CHARLOTTE – Defensive coordinator Eric Washington typically addresses the media the day after the Panthers play. So when he talked Tuesday, five days after his defense was dinged in Pittsburgh, it was old news to him.
"Whether you succeed or fall short, what you have to do is move forward to the next thing," Washington said. "We have a 16-game schedule and hopefully a lot more games than that.
"Our belief is strong. We believe in who we are and what we're all about, and we'll continue to pursue that."
That belief could have taken a hard hit on Thursday Night Football when the Steelers racked up 45 points against the defense in a 52-21 victory – tied for the third most ever against a Panthers defense. The most "credited" to a Carolina defense was 49 points in 2011, the year that Washington arrived as defensive line coach along with head coach Ron Rivera. On that day, Matthew Stafford threw five touchdown passes to lead the Lions to a 49-35 victory.
The Panthers visit the Lions on Sunday.
"We did not give ourselves a chance to win the football game," Washington said of his defense's outing five days ago. "That's where we were. Where we are right now is that we just had an excellent practice and had really good meetings this morning.
"We understand as a staff and a defense what we need to do this week, and we're excited to move on, move forward."
Washington isn't trying to sweep the loss and the defensive issues under the rug. He addressed it head-on with his players during a defensive meeting Tuesday after the team first congregated following a long weekend.
"We needed it. We couldn't just throw what happened last week out the window," defensive tackle Kawann Short said. "We went over the mistakes and everybody took accountability for what they did wrong. We put it behind us and practiced the way we need to."
How exactly do the Panthers need to practice this week and then play Sunday at Detroit?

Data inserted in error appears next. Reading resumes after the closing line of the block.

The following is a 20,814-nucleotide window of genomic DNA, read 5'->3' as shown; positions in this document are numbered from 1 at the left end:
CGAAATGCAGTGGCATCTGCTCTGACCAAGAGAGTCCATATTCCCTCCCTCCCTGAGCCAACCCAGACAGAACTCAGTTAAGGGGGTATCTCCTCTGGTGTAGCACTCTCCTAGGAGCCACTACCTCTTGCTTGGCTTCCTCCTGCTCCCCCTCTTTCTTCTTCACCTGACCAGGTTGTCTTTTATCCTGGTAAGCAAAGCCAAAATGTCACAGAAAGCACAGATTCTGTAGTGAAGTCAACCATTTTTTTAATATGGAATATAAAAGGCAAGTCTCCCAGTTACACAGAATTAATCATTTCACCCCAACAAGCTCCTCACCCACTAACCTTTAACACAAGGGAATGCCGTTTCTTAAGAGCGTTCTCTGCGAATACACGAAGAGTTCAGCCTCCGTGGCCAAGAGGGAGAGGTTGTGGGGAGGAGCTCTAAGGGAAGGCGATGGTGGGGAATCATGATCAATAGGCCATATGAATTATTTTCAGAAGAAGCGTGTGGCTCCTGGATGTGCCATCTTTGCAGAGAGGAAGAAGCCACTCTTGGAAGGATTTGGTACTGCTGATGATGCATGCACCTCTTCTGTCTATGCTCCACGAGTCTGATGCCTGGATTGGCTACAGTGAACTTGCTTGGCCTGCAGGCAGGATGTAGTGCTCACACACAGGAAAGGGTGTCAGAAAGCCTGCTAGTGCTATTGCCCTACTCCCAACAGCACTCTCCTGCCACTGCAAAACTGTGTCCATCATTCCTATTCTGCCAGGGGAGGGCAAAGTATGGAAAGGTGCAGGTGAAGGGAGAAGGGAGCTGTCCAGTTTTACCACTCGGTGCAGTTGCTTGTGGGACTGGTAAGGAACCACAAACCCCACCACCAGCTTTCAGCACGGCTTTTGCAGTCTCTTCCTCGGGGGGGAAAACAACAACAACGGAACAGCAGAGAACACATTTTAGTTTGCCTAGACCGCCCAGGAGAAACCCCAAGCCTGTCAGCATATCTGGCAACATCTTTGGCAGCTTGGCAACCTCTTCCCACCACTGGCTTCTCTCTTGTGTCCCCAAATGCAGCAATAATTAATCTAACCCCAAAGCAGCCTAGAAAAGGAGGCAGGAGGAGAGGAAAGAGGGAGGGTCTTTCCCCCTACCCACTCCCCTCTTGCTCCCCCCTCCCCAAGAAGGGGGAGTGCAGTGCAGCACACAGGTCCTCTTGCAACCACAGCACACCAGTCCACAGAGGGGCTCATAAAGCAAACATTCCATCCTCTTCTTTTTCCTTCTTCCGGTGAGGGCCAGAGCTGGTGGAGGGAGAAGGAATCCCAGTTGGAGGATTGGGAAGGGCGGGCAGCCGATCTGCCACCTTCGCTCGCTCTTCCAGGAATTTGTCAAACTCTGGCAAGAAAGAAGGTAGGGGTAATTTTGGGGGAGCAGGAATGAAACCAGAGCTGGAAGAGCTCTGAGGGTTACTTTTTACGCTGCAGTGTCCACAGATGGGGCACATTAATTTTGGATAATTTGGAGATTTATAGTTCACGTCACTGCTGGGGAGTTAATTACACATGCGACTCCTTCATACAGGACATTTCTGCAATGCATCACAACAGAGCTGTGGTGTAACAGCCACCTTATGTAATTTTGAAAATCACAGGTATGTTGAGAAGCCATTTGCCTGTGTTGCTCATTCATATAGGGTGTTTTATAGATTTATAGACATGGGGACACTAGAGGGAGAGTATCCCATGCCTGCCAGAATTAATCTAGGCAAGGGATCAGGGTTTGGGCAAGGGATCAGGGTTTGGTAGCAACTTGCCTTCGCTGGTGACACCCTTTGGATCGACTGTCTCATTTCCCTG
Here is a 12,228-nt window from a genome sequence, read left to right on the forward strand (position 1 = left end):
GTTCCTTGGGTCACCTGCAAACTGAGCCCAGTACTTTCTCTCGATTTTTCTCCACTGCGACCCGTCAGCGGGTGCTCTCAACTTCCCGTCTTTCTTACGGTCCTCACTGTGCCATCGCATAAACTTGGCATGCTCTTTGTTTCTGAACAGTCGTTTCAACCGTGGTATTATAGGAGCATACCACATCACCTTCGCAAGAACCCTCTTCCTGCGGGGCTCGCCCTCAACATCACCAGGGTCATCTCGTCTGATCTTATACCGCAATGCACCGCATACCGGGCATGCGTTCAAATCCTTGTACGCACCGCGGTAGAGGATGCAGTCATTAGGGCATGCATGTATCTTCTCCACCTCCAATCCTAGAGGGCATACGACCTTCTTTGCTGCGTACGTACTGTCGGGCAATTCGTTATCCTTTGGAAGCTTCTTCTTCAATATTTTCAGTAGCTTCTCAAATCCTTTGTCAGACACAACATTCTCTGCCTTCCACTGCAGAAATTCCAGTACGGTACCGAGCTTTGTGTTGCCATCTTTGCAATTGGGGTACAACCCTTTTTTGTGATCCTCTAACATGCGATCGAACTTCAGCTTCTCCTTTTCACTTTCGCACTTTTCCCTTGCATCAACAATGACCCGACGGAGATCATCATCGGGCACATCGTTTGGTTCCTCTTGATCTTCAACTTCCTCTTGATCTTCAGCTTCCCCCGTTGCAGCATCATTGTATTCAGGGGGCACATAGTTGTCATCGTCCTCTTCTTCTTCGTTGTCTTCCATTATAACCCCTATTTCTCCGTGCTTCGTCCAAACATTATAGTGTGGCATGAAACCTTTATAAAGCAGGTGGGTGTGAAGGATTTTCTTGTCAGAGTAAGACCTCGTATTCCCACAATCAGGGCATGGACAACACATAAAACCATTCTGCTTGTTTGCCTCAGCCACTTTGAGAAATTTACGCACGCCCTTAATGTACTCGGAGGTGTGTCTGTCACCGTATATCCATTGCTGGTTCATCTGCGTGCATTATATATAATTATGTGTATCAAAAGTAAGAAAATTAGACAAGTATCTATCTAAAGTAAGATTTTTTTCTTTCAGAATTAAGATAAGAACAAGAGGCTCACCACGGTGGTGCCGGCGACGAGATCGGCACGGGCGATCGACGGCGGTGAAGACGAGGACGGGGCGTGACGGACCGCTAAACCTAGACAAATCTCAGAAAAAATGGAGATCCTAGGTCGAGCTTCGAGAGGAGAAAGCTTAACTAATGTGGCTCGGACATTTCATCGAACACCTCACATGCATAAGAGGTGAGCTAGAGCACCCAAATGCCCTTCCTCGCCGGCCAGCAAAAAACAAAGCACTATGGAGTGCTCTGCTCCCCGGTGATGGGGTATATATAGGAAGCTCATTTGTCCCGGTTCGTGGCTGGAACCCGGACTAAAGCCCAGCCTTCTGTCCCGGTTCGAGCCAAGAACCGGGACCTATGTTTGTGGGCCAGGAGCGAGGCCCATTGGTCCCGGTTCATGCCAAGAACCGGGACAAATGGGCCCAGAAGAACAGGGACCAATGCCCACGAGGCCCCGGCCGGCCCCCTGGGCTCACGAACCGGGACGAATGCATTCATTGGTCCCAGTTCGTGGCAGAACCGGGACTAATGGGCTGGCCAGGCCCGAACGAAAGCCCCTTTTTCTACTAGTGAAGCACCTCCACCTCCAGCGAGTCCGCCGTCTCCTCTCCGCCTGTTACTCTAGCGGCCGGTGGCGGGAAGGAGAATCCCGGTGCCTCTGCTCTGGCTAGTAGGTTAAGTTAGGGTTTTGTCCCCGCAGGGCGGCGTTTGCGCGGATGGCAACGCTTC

"We need consistency in all areas," Washington said. "Calls. Leverage. Gap responsibility. Things we have to do in terms of our assignment. We did not get that done. But that was then.
"We're going to utilize what we learned from a tough situation and we're going to put that to work as we get ready for Detroit."
Sure, the Panthers would like to forget Week 10, when they certainly didn't look like one of the best defenses in the league. At the same time, they shouldn't forget those moments over the first eight games when they did look like a top-shelf unit.
Put it all together, and Carolina currently ranks in the middle of the pack - 15th in the league in total defense. Not bad, but not where the Panthers ultimately want to be.
"It's a little bit of a balance," defensive end Wes Horton said, "of being reminded that we didn't get the job done the other night with along knowing that we're a good defense. We've put it on tape for a lot of games this season.
"We just need to be reminded of our identity, of the talent we have in our room, and just get back on the practice field with a little bit more urgency and just tighten up the bolts."
The process of staying true to the defense's strengths while also hitting the reset button began Tuesday.
"We have a great team of leaders who are going to help the coaches get this thing back rolling," rookie cornerback Donte Jackson said. "There was a great vibe today. Everybody was flying around, glad to be back after a long weekend. We're ready to get this things back rolling, get back to our winning ways."
The Panthers were ranked 13th in the league in total defense two weeks ago. Are they the unit that moved up to 11th after facing Tampa Bay, the total offense leader, or are they the unit that dipped to 15th after taking it on the chin against the Steelers?
"We can't panic and think this season is over just because of what happened to us last week," Short said. "A good football team is made for bouncing back off those type of losses."
"We have a high opinion of where we should be every time we step on the football field," Washington added. "That did not happen the other night. I'd like to think and I believe that that was an anomaly and that we will rectify what happened."